Ben Franklin reminded us “haste makes waste.” So he’d be dismayed when tour groups blow through Philadelphia on their way to Washington or New York.
Franklin lived in Philadelphia most of his long life, and if he returned today, he’d agree with Annie Jirapatnakul of the Philadelphia CVB.
“We are,” she says, “more than a day trip.”
A World Heritage City
The nation’s birthplace, Philadelphia was the first in the U.S. to be named a World Heritage City. Its historic district, often called America’s “most historic square mile,” is “walkable with low-cost and free attractions and nearby hotels at all price points,” says Jirapatnakul. But even though it is compact, tours should schedule at least a day and a half to absorb it all, she says. Good ways to start are a walking tour or a trip aboard one of the city’s double-decker buses.
A number of the historic district’s sites are tied to Franklin, including Independence Hall, a UNESCO World Heritage Site, where the Declaration of Independence and the Constitution were hammered out; the Benjamin Franklin Museum, which explores Franklin’s curiosity, inventiveness and other personality traits; and Christ Church Burial Ground, where visitors toss pennies toward Franklin’s grave, a nod to his financial advice that “a penny saved is a penny earned.”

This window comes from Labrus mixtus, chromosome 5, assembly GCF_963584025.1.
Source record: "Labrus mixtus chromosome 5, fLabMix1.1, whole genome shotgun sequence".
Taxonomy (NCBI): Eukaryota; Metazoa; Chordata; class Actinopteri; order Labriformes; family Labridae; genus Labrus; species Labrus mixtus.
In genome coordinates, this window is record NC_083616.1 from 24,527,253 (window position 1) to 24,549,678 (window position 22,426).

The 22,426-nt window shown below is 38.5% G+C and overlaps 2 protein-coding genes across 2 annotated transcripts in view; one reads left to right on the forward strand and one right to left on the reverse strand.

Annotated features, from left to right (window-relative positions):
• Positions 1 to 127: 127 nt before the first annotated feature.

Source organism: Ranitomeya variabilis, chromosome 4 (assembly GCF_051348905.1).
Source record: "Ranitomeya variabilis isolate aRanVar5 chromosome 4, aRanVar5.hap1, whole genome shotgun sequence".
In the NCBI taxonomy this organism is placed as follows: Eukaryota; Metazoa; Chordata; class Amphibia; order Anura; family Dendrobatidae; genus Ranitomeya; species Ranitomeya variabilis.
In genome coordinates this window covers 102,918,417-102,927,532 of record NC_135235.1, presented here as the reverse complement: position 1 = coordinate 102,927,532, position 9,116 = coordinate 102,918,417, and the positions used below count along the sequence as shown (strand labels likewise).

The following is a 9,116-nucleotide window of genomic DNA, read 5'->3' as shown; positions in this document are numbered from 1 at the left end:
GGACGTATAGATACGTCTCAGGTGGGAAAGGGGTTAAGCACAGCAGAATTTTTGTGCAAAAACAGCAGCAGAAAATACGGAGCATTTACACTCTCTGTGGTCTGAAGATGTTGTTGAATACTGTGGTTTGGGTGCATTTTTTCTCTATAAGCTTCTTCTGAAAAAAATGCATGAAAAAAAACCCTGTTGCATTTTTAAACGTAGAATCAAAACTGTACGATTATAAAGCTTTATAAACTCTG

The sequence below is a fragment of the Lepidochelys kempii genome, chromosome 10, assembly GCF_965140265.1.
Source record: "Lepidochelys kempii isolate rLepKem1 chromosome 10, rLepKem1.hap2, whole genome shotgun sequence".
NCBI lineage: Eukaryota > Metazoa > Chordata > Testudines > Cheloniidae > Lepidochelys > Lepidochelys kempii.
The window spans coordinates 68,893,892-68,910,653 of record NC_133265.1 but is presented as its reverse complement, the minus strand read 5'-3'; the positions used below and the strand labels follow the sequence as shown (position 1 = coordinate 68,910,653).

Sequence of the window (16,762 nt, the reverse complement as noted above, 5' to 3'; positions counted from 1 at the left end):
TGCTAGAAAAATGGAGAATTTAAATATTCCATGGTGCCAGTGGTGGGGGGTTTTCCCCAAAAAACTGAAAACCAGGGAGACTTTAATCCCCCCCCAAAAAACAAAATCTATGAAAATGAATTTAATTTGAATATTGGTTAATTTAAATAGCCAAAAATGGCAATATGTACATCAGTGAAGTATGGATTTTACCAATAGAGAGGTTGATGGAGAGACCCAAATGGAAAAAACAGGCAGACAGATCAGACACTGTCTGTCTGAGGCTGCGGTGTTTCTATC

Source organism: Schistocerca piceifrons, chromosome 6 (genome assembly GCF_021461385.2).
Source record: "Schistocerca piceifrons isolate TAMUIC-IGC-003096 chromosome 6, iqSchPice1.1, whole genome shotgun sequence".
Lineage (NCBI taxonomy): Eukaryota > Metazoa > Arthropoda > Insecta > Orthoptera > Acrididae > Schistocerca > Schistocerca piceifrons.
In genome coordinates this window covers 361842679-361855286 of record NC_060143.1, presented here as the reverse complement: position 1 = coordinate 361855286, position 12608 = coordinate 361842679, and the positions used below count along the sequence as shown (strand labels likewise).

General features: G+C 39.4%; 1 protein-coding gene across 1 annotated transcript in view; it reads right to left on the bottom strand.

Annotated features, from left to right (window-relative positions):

The Museum of the American Revolution, a newer addition to the district, focuses on how everyday colonists took up the revolutionary cause. In 2023, a special exhibit will examine the impact of a Black Philadelphia family, the Fortens, on the revolution and abolition. Other stops include the Liberty Bell, the Betsy Ross House and the National Liberty Museum, as well as a new and decidedly different Museum of Illusions.
Along the way, groups can enjoy dining spots like Campo’s, which has been serving Philly cheesesteaks and hoagies since 1947. The restaurant is small but has a knack for making tasty box lunches and delivering them to places where groups can gather to dine, such as the welcoming, Old Pine Community Center. For a stop to please diverse tastes, Reading Terminal Market offers a world of foods. Voted the best public market in the nation in 2022 by USA Today 10Best, the Market offers Cajun, Caribbean, Chinese, cheesesteak, pasta, Pennsylvania Dutch, seafood, sushi and even Georgian.
While Philadelphia is without a doubt a hotbed of American history, as Jirapatnakul reminds, it is also packed with art, music, Broadway shows, murals, museums and sporting events. New exhibitions at two institutions are likely to draw groups in 2023 — the new Mediterranean gallery at the Penn Museum and the world premiere of Disney100: The Exhibition at The Franklin Institute.
“With so much new development, we are more than we used to be,” said Jirapatnakul.
Ben Franklin would agree.
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